During his incarceration at WKRP, Mr Albert was regularly seen by nursing staff who encouraged him to take his diabetes medication.  However, Mr Albert was adamant he did not wish to do so, saying the medication gave him chest pains.  He also refused to undergo a cardiac stress test to check his heart function.  Mr Albert said he preferred to manage his diabetes by exercise and diet and was given information about healthy eating.  Eventually, after being seen by a physician on 25 September 2020, Mr Albert agreed to start taking his diabetes medication, but his blood sugar levels remained high and he was prescribed additional medication.

One of the issues explored at the inquest was whether Mr Albert’s health outcomes may have been improved if he had been seen by and Aboriginal health worker (AHW), who could have explained the need for medication and the stress test in culturally appropriate ways.  Despite the obvious potential benefits of a review by an AHW, this was not possible because none are employed at WKRP.

Another issue that was explored at the inquest was the availability of culturally appropriate diet options for Aboriginal prisoners with diabetes.  The coroner noted that although culturally appropriate foods are made available to prisoners at WKRP, none of the Department of Justice’s polices relating to food appears to specifically deal with appropriate diet options for Aboriginal prisoners with diabetes.

Just after 9.00 am on 8 January 2021, prison officers were alerted to the fact that Mr Albert was in his cell clutching his chest, apparently having a heart attack.  Nurses attended and Mr Albert was given aspirin and glyceryl trinitrate spray, before being taken to DRH by ambulance.  As Mr Albert was being prepared for transfer to Perth for further management, his condition suddenly deteriorated.  At about 12.00 pm he went into cardiac arrest, and despite resuscitation efforts, he could not be revived.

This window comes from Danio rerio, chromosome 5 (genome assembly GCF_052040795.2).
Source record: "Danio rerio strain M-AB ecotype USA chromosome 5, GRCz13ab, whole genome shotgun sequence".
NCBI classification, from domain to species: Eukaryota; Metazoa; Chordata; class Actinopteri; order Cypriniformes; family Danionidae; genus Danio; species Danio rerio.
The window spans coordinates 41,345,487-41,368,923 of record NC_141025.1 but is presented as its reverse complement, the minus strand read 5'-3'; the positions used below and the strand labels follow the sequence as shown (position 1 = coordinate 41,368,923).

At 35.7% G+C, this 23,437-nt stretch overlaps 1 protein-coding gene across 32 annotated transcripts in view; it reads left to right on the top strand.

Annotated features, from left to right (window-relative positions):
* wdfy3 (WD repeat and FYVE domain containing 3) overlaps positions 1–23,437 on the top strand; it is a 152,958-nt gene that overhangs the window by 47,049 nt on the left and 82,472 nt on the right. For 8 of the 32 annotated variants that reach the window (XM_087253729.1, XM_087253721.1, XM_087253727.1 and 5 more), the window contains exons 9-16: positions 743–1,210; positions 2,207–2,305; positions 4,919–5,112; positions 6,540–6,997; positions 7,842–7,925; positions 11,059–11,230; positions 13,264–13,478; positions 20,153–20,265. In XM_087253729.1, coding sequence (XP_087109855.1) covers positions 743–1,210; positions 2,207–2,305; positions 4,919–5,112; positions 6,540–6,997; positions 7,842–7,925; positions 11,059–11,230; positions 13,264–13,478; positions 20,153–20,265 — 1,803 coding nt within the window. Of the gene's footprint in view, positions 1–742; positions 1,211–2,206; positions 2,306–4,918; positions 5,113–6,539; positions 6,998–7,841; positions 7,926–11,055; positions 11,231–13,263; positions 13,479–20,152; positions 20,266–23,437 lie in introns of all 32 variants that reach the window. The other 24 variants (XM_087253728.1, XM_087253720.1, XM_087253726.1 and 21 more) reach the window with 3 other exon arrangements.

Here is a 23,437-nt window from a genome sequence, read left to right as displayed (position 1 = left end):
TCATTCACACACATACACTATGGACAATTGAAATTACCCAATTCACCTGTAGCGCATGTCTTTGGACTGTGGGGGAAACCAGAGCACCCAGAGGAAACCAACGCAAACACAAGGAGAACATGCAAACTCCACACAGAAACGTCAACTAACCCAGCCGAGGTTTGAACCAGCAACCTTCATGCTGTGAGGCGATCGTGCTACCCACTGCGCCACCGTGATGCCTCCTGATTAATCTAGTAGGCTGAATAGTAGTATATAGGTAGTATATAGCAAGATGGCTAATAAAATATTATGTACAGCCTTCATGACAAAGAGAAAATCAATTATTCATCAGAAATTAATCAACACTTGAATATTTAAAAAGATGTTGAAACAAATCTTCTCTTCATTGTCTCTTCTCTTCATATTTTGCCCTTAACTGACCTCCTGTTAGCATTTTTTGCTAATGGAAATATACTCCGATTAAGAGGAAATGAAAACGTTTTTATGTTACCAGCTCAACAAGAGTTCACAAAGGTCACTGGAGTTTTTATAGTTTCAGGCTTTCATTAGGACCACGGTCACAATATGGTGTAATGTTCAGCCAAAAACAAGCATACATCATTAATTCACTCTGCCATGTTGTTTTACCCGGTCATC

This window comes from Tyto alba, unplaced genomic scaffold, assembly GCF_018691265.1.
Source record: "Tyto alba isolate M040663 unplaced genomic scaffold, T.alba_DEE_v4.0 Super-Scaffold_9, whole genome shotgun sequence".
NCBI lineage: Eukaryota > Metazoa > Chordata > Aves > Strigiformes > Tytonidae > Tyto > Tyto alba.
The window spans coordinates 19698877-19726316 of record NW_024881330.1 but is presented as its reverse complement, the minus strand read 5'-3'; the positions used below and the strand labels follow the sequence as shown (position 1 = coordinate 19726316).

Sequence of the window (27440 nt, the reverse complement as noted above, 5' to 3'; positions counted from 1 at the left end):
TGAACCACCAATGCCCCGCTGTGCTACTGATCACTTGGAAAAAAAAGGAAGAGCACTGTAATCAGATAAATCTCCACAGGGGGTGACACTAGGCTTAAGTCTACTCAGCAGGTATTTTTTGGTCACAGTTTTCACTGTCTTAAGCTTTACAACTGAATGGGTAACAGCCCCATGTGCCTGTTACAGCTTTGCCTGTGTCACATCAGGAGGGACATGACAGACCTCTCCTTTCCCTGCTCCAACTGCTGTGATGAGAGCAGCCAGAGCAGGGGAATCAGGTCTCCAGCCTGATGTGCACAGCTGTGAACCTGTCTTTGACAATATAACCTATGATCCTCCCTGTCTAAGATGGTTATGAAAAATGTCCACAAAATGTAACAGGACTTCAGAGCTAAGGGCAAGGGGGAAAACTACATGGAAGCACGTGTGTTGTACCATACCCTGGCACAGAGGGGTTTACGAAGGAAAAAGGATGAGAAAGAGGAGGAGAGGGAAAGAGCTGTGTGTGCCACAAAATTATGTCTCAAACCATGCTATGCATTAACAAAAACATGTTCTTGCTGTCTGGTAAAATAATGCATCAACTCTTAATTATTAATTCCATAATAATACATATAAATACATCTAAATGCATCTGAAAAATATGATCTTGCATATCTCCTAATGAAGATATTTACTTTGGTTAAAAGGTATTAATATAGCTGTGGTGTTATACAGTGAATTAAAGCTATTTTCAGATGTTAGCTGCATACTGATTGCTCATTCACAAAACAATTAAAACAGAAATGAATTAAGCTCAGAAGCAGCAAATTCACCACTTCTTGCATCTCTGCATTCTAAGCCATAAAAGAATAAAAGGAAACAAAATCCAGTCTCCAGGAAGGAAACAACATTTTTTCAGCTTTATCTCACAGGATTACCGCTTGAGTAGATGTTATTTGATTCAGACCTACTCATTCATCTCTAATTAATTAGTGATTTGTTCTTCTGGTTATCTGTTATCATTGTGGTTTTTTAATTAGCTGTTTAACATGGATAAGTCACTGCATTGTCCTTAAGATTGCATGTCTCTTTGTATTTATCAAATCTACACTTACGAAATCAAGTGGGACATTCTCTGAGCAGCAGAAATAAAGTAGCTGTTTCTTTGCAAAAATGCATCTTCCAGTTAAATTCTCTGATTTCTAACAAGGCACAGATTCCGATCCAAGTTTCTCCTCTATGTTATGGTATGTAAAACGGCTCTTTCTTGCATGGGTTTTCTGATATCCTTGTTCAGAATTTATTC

Whilst he was at DRH, Mr Albert told clinical staff he had “smoked a pill” the night before.  This turned out to be a portion of a quetiapine tablet, which Mr Albert was not prescribed.  He had obtained the quetiapine from another prisoner who had secreted the medication after being given it by a nurse.  Evidence from several prisoners at WKRP suggests that the practice of secreting medication is widespread.

Although Mr Albert had significant heart disease and quetiapine can place a person at risk of developing a fatal arrythmia, there was no evidence that Mr Albert’s death was due to quetiapine toxicity.  Instead, his cardiac arrest appeared to be related to insufficient blood flow to his heart cause by his pre-existing heart disease.

The Coroner concluded that although Mr Albert’s supervision, treatment and care was of an appropriate standard, the fact that he was able to access a potentially dangerous medication that was not prescribed to him, was a serious breach of security at WKRP.  The coroner made five recommendations aimed at improving the health and safety of prisoners at WKRP.

Catch Words : Death in Custody : Aboriginal health workers : Culturally appropriate diets : Diabetes management : Chronic Medical Conditions : Trafficking of prescription medications : Natural Causes


Last updated: 6-Oct-2023